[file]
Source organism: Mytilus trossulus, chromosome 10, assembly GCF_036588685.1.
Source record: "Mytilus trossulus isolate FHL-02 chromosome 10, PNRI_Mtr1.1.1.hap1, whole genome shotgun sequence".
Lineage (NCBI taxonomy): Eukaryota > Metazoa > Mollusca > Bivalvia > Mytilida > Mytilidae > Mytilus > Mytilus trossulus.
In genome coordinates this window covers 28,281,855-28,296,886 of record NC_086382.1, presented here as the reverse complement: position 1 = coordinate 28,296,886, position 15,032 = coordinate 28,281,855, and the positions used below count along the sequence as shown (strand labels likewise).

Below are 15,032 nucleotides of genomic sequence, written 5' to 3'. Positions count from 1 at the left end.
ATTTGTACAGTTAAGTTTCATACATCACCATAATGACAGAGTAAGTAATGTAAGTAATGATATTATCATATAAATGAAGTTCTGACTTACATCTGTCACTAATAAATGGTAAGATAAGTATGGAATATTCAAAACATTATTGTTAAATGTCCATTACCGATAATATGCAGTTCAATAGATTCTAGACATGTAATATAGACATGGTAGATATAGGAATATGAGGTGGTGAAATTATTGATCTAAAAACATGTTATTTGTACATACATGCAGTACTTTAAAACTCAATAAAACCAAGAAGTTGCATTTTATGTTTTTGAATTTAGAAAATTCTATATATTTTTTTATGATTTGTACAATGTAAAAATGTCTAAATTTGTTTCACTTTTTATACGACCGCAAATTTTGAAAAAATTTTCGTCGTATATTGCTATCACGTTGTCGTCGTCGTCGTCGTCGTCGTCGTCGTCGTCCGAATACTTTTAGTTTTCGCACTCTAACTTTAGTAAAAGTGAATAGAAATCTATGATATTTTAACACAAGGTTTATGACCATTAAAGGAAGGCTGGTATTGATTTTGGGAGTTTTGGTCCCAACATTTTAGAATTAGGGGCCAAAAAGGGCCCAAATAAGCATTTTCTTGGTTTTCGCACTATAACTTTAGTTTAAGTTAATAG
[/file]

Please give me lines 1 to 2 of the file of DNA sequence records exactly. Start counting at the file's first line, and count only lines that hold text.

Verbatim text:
Source organism: Mytilus trossulus, chromosome 10, assembly GCF_036588685.1.
Source record: "Mytilus trossulus isolate FHL-02 chromosome 10, PNRI_Mtr1.1.1.hap1, whole genome shotgun sequence".